Hamas casts vote for peace with eye on polls
The group's changed view on US support is an attempt to present itself as the new interlocutor that can help Washington make headway in the Palestinian territories
Speaking to a delegation of American doctors visiting the Gaza Strip on October 29, Hamas Prime Minister Esmail Haniya acknowledged an "optimistic mood" in the region, thanks to the Obama Administration.
He commended "Obama's new language" and called for direct dialogue between Hamas and the US — words that sent shockwaves throughout the upper echelons of power in the Fatah-controlled West Bank.
Haniya added, "We are for peace [with the Israelis], not against it," adding that the Palestinians are looking for "real support" from Obama.
These strong words — a U-turn on the behalf of Hamas — came shortly after the Palestinian National Authority (PNA) of President Mahmoud Abbas unilaterally announced that it will be holding nationwide elections on January 24, 2010, angering the Hamas leadership that called them "illegal and unconstitutional".
Hamas argued that no elections can be held before reconciliation is achieved, noting that Abbas has "no right to issue any decree concerning the elections" given that his presidential tenure expired in January 2009. Haniya's Interior Ministry said that it would prevent the elections in Gaza, whether presidential or legislative, and prohibit the Central Elections Committee (CES) from preparing for the ballots in the enclave.
Haniya is clearly trying to market himself and his party as new interlocutors for the United States in the Occupied Territories. He believes that after the Goldstone Report scandal, which turned Palestinian public opinion against Abbas, Fatah's ability to unify its rank and consolidate its power is shrinking to comically low levels.
Although still an unspoken truth, many powers in the West — the US included — have concluded that Abbas and his team can no longer deliver, neither on nation-building nor on peace, and have lost what remains of the credibility bequeathed to them by Yasser Arafat. If the US wants to reach any solution on the Palestine-Israeli conflict, it has to engage directly with Hamas.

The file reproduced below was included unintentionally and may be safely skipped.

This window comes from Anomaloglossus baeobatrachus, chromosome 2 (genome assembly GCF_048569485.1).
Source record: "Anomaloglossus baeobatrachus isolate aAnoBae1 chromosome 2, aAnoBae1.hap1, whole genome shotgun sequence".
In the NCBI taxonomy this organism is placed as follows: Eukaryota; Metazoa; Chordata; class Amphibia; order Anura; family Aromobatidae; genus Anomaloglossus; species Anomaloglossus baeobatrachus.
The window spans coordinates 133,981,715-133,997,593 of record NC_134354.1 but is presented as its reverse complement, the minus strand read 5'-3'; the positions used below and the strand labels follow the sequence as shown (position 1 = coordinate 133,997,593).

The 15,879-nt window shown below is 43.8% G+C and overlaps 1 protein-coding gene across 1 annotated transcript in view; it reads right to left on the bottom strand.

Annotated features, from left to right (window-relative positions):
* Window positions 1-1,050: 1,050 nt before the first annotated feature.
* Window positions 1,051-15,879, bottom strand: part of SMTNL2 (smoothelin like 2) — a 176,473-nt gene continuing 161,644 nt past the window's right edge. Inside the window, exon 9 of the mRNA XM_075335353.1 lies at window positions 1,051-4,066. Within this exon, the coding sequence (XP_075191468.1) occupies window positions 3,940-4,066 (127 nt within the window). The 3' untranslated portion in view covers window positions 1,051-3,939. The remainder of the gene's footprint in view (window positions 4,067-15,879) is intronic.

The scenario clear in Haniya's mind is that of Arafat's 1987 dialogue with the United States, which he hopes to repeat with Obama. After decades of being treated as an outlaw and terrorist, Arafat had been eager to open direct contact with the incoming administration of Ronald Reagan. He agreed to deliver a speech the Americans dictated to him, via George Shultz, at a UN meeting in Geneva, denouncing all kinds of terrorism as a condition for engagement between Fatah and the US.
Arafat accepted (yet due to poor English, used the word ‘tourism' instead of ‘terrorism'). Four hours later, unable to ignore his U-turn, the US announced that it was ready for talks with Yasser Arafat.
On December 15, the next day, the first US-Palestinian meeting took place between the US ambassador to Tunisia and the PLO. It was a public relations success for Arafat and, eventually, led to Oslo in 1993.
Hamas hopes that by stating its willingness to engage with the US, just like Arafat did 22 years ago, someone as pragmatic as Obama will jump at the opportunity to engage with Hamas. Obama, after all, has no historic commitment to Fatah, and judges leaders by what they are worth — how beneficial they are to world progress and regional development. For the past 10 months, Abbas has been unable to protect or advance his people's interests of peace, nor those of the United States in the Middle East.
What Haniya was saying was: "Ditch Abbas and come deal with us, instead, as the legitimate representatives of the Palestinians. You can do business with us and we are both ready and willing to sit down and talk with the US."
It is a big departure for a man who not only refused to deal with the US but also sought to restore all of the 1948 areas to Palestinians and entirely destroy the state of Israel. Haniya is the face of a Hamas that has become wiser with age, more pragmatic in its outreach thanks to the trappings of power.
Hamas leaders want to be recognised as statesmen, rather than guerrilla fighters, and nothing would grant them de facto recognition in Gaza better than direct talks with the United States.
If dialogue and peace are the price for recognition, then this is a price Hamas is, seemingly, now willing to pay.
One stumbling block to Hamas' agenda, however, would be the upcoming elections called for by Abbas. If they do happen, and Fatah wins the ballots in the West Bank, it would be very difficult for the US to take up Haniya's offer — regardless of how attractive it may seem. If Fatah wins, it would get the constitutional umbrella it needs for another term in power, which would last until Obama's first term expires in 2013, drowning the agenda of Haniya.
Sami Moubayed is editor-in-chief of Forward Magazine in Syria. source
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